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Putin says Russia will respect Ukraine vote as deadly clashes continue

Violent clashes continued in Ukraine, as reports of at least 21 dead overshadowed Russian President Vladimir Putin’s suggestion that Russia will recognize the outcome of Sunday’s presidential election in the embattled country.

Fighting between pro-Russia separatists and government forces appeared to be escalating, leaving 20 more rebels and one soldier dead, Ukraine's Defense Ministry reported Friday.

As many as 500 insurgents attacked a convoy of government troops Thursday outside the eastern village of Rubizhne, causing 20 insurgent casualties, the ministry said. It also said one Ukrainian soldier was killed early Friday in a separate clash near the same area.

Speaking at the International Economic Forum in St. Petersburg Friday, Putin said Russia wants peace and order restored in Ukraine. ``We will treat the choice of the Ukrainian people with respect,'' Putin said, according to a Reuters report.

Putin added that the Kremlin will be ready to work with the new leadership. At the same time, he voiced hope that Ukraine's new leader will end military actions in eastern Ukraine, where pro-Russian rebels seized several government buildings and have been fighting Ukrainian forces in deadly street battles for weeks.

Earlier, Putin had blamed the West for encouraging a "coup" in Ukraine when the nation's pro-Russian president was chased from power and leading the country into what he called "chaos and a full-scale civil war."

Describing himself as an optimist, Putin expressed hope for resolving the Ukraine crisis, and said a resolution would help improve dialog with the U.S.

”I am not losing faith that the situation in Ukraine will at some point become normal and we will find the inner strength to normalize relations (with the United States),'' Putin said.

When commenting on the effect of sanctions on many Russian businesses, Putin said the U.S. could be pressing the restrictions to win a competitive edge over Europe, Reuters reported.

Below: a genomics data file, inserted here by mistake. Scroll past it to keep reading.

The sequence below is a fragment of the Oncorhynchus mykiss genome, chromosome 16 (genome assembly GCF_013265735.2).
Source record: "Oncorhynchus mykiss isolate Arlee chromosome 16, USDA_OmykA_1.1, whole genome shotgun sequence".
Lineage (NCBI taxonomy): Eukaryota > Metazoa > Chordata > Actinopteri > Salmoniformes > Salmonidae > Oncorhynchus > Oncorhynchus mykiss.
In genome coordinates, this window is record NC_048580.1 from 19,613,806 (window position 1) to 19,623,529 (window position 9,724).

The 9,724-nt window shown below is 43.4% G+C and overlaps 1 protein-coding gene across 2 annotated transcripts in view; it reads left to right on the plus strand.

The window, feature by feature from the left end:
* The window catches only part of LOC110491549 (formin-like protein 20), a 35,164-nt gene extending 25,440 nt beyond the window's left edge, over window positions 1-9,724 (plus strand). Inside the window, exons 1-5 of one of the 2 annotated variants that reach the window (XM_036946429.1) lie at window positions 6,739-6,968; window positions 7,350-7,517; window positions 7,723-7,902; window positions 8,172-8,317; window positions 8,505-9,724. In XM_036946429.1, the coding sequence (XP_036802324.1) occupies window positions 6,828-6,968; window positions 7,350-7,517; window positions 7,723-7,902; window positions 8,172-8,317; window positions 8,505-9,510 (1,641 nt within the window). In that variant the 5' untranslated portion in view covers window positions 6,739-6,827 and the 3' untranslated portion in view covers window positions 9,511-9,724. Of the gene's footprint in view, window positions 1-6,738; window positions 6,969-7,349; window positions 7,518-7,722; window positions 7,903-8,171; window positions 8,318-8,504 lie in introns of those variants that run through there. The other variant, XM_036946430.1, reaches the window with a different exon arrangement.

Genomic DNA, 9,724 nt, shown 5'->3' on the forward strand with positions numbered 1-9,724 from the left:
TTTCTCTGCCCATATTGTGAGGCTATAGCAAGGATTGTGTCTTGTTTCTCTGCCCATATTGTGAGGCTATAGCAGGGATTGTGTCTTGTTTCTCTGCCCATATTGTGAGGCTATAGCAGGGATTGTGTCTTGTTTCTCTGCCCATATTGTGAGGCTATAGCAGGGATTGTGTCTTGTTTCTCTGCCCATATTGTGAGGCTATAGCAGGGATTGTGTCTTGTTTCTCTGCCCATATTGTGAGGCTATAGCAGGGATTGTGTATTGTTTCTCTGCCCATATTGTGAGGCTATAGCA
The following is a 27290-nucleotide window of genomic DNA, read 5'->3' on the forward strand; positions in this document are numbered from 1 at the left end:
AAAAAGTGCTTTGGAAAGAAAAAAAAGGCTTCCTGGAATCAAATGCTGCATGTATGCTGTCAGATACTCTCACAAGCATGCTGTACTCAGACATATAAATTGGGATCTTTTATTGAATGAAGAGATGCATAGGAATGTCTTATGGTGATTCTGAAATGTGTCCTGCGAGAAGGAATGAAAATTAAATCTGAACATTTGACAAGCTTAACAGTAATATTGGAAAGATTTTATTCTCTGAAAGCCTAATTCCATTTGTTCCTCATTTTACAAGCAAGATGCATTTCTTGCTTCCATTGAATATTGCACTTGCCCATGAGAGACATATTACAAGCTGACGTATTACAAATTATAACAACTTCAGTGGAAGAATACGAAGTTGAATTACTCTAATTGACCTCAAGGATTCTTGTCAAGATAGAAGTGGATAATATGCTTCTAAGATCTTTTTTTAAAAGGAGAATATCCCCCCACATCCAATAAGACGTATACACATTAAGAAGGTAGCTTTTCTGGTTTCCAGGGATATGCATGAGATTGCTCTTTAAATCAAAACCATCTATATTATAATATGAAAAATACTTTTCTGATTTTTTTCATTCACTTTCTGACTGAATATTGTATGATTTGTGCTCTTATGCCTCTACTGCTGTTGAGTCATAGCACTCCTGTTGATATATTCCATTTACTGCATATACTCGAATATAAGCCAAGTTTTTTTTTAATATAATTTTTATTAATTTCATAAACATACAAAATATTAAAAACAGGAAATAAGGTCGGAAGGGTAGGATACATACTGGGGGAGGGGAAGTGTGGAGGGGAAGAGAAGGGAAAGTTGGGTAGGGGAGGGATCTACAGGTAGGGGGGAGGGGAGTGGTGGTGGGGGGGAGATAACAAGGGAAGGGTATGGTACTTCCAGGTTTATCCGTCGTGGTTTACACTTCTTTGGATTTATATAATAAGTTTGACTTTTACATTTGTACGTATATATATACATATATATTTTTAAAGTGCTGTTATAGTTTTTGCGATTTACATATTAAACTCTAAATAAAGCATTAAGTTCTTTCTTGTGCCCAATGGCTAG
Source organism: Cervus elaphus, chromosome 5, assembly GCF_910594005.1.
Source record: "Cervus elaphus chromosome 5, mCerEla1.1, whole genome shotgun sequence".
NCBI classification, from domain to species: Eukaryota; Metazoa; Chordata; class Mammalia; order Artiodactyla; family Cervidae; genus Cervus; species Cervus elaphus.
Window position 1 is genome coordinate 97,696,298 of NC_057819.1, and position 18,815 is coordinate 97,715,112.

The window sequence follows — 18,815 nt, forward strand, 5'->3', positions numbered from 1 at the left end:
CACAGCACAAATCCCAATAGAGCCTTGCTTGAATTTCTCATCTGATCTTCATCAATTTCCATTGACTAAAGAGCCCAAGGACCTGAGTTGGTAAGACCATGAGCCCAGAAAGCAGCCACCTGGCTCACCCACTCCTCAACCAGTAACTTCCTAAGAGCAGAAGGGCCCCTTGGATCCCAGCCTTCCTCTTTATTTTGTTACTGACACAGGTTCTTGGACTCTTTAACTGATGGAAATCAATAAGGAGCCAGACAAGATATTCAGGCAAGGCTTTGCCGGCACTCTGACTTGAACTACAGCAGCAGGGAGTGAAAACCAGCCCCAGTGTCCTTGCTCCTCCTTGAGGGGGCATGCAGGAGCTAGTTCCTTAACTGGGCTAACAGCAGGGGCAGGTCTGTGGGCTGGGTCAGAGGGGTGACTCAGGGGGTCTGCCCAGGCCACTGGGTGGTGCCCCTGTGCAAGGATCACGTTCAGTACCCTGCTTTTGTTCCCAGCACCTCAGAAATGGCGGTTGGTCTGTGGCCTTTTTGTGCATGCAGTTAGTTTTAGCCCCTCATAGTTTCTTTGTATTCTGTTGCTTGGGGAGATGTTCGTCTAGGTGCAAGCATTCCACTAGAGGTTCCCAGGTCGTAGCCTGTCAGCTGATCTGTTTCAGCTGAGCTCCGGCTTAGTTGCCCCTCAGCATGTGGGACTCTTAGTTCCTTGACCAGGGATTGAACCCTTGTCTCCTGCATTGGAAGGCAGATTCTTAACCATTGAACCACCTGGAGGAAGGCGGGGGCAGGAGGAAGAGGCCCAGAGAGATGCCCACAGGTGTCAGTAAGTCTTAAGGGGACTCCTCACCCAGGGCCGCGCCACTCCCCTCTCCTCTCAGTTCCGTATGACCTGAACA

In earlier comments at the forum, Putin said Moscow's largest concern over the crisis in Ukraine was that the former Soviet republic would join NATO. ``Tomorrow Ukraine may join NATO, while the day after tomorrow parts of the U.S. anti-missile system could be deployed there,'' Putin said.

Russia has long been wary of the expansion of the military bloc into eastern Europe, and specifically former Soviet republics. Putin said last month Russia's move to annex Crimea from Ukraine was partly influenced by concerns over NATO enlargement.

Putin also said Russia wants to work with the U.S. on many projects. ``We are not planning any self-isolation,'' Putin said. ``We hope that common sense ... will prompt our European and U.S. partners to work with Russia,” Putin said.

In Kiev, Ukraine's leader urged all voters to take part in the crucial ballot to "cement the foundation of our nation" but pro-Russia insurgents still battled government forces in eastern Ukraine.

In a live televised address from Kiev, acting President Oleksandr Turchynov, who is not running, emphasized the importance of Sunday's vote to choose a new leader.

"Today, we are building a new European country the foundation of which was laid by millions of Ukrainians who proved that they are capable of defending their own choice and their country," Turchynov said. "We will never allow anyone to rob us of our freedom and independence, turn our Ukraine into a part of the post-Soviet empire."

Authorities in Kiev had hoped that a new president would unify the divided nation, where the west looks toward Europe and the east has strong traditional ties to Russia. But they have now acknowledged it will be impossible to hold the vote in some areas in the east -- especially in Donetsk and Luhansk, where insurgents have declared independence and pledged to derail the vote. Election workers and activists say gunmen there have threatened them and seized their voting materials.

The village of Semenovka on the outskirts of Slovyansk, a city that has been the epicenter of clashes for weeks, has seen continuous shelling by the Ukrainian government forces retaliating to rebel fire.

Early Friday, a house was destroyed by mortar fire that came from Ukrainian government side, but locals reported no casualties.

At a security conference in Moscow, Russian Foreign Minister Sergey Lavrov urged the West to reach a settlement based on mutual interests.

"If we sincerely want to help the Ukrainian people overcome this crisis, it's necessary to abandon the notorious zero-sum games, stop encouraging xenophobic and neo-Nazi sentiments and get rid of dangerous megalomania," Lavrov said.

The Associated Press contributed to this report.